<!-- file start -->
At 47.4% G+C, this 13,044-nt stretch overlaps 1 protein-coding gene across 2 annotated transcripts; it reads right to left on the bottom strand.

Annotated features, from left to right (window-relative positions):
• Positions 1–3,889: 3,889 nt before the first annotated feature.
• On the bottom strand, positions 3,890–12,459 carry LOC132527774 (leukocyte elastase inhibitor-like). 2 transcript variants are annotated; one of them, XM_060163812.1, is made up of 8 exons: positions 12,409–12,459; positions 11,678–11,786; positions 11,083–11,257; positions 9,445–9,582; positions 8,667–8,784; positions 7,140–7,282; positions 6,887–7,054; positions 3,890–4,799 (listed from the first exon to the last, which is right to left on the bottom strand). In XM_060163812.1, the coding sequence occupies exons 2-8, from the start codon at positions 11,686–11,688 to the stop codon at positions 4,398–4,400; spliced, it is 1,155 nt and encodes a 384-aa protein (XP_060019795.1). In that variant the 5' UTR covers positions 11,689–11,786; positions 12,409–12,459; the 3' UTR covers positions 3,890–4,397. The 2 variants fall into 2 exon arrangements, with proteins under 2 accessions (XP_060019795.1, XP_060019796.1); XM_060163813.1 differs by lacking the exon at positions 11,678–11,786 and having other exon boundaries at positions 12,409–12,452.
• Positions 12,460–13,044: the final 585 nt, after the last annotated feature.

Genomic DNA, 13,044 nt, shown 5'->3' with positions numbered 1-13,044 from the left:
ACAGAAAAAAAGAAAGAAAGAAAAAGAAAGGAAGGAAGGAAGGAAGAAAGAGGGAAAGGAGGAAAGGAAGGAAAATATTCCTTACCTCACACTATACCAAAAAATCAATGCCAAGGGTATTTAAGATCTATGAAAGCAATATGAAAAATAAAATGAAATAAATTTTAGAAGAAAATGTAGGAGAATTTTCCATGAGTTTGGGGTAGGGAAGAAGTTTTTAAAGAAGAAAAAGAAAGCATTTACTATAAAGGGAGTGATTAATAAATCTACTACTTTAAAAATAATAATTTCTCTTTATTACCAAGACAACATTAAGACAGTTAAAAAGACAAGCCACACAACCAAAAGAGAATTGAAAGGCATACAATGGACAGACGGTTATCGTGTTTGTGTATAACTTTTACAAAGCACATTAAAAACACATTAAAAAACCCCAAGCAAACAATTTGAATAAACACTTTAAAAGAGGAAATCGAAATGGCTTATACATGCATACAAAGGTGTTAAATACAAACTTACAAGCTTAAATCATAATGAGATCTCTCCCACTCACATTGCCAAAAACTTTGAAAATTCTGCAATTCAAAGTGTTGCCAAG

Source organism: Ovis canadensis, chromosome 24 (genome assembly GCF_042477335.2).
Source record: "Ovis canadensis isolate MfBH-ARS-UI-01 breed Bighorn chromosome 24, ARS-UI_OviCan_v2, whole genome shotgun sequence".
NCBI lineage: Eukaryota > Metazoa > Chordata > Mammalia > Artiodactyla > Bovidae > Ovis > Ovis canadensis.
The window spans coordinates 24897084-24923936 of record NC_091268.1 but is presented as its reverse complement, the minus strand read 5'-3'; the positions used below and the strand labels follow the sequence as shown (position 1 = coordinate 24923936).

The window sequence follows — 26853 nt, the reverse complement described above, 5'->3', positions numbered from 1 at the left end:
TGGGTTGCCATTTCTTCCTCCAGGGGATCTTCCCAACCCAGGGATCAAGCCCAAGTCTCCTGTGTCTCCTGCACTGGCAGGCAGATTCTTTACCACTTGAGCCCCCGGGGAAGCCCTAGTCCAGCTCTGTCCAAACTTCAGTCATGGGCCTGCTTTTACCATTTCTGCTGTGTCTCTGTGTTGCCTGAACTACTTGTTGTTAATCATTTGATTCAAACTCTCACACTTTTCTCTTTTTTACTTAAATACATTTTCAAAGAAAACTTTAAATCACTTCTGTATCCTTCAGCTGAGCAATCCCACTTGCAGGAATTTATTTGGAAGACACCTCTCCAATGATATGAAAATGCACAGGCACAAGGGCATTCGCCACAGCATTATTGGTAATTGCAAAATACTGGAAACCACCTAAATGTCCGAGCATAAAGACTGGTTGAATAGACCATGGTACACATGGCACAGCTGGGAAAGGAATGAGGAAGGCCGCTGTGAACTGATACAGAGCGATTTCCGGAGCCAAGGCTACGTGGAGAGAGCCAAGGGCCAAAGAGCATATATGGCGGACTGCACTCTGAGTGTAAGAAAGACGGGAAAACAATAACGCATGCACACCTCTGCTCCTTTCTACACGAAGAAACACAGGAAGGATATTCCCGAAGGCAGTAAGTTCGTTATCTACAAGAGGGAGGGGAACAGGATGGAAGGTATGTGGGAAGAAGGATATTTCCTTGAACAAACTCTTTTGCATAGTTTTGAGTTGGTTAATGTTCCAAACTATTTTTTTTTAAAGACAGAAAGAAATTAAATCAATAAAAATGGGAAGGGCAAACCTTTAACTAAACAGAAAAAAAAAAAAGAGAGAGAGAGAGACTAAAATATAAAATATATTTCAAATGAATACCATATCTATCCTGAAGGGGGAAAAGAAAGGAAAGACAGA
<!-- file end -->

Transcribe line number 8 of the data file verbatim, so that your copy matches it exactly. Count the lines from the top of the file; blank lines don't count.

Source organism: Ovis canadensis, chromosome 24 (genome assembly GCF_042477335.2).